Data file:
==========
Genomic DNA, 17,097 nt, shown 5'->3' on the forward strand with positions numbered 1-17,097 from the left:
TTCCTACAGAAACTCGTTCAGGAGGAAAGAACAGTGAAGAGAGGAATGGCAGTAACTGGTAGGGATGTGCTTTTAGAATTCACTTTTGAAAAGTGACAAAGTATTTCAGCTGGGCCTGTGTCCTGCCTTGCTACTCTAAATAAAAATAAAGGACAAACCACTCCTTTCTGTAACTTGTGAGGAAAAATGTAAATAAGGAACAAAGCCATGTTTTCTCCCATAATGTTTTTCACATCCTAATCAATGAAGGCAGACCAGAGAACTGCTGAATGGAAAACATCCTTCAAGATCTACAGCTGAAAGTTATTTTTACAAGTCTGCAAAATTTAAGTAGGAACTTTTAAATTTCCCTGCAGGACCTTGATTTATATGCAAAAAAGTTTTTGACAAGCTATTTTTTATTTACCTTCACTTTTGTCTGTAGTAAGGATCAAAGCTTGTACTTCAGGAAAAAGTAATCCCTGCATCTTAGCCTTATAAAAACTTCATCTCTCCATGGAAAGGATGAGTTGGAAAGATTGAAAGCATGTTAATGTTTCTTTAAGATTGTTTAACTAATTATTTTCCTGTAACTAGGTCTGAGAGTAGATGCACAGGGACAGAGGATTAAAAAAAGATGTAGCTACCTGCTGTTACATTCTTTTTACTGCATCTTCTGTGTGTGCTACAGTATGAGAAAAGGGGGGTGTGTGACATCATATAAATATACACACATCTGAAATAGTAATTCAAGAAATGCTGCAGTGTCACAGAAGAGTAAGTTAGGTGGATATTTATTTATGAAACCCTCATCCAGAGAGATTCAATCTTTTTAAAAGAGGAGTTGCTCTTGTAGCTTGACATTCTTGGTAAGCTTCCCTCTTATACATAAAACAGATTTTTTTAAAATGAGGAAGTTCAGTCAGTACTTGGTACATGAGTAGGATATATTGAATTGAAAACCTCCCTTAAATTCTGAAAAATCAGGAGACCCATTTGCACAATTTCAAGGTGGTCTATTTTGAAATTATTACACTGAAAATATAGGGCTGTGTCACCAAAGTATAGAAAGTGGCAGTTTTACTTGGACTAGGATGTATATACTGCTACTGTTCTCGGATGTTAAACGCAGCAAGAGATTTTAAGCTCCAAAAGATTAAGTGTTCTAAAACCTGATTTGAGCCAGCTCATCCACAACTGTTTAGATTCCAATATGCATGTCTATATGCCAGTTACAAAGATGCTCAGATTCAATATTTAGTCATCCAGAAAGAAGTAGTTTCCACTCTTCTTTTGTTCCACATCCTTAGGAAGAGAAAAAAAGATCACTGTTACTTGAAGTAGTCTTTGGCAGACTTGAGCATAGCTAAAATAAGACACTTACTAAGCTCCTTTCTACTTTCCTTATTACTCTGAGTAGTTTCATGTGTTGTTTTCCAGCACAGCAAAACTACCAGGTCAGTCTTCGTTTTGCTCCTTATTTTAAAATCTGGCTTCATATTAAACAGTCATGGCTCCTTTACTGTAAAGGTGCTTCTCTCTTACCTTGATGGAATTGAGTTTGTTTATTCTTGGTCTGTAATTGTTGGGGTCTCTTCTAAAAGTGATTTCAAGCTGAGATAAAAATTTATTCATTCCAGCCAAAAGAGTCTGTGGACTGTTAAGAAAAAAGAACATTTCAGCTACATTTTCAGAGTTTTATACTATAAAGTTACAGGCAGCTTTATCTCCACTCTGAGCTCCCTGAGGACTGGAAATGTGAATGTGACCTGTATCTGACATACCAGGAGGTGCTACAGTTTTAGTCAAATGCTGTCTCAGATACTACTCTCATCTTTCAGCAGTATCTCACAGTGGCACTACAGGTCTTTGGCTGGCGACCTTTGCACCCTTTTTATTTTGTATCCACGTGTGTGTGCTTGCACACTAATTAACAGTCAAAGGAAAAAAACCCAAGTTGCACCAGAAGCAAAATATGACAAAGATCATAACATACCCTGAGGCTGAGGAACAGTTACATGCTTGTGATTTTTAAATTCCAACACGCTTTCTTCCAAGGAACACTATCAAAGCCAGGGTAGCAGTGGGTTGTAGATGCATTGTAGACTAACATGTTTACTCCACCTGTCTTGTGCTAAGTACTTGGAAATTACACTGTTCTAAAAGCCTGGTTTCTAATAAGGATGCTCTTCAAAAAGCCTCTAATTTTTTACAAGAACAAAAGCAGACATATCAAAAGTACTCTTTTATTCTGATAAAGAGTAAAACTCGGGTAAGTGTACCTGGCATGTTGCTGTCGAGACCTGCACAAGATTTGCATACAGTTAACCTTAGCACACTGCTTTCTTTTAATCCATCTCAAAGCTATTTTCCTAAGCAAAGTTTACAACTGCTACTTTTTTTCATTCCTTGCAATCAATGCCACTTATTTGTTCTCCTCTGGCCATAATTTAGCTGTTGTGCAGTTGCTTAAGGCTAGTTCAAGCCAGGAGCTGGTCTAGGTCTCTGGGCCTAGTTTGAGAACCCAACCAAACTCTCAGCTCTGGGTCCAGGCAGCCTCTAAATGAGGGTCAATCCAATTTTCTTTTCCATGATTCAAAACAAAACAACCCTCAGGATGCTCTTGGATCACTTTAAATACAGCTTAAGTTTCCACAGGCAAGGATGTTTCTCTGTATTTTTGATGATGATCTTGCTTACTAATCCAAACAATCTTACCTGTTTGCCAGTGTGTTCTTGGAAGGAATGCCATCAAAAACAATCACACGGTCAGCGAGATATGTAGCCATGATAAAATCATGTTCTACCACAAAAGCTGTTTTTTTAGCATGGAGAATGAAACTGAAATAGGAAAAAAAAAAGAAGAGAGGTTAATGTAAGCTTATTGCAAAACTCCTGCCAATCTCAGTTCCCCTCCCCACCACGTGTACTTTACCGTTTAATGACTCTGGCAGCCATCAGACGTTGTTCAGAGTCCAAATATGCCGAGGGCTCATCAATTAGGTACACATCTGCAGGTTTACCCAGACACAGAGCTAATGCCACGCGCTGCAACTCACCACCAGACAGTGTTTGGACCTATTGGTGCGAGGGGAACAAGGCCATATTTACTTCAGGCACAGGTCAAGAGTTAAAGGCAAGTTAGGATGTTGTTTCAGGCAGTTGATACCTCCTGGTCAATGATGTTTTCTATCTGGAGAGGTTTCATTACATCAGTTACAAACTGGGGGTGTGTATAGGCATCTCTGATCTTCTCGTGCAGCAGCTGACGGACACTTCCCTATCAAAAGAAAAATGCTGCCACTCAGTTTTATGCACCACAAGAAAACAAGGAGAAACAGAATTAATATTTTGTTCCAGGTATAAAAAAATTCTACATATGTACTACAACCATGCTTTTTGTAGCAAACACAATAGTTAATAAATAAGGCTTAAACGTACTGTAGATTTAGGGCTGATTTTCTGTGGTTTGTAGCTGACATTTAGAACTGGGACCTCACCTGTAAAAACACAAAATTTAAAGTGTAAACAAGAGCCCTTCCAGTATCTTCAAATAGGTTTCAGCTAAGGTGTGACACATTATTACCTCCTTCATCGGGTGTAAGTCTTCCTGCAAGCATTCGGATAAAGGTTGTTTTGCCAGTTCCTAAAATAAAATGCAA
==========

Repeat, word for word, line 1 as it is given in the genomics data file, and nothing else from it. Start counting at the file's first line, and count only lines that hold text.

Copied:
Genomic DNA, 17,097 nt, shown 5'->3' on the forward strand with positions numbered 1-17,097 from the left: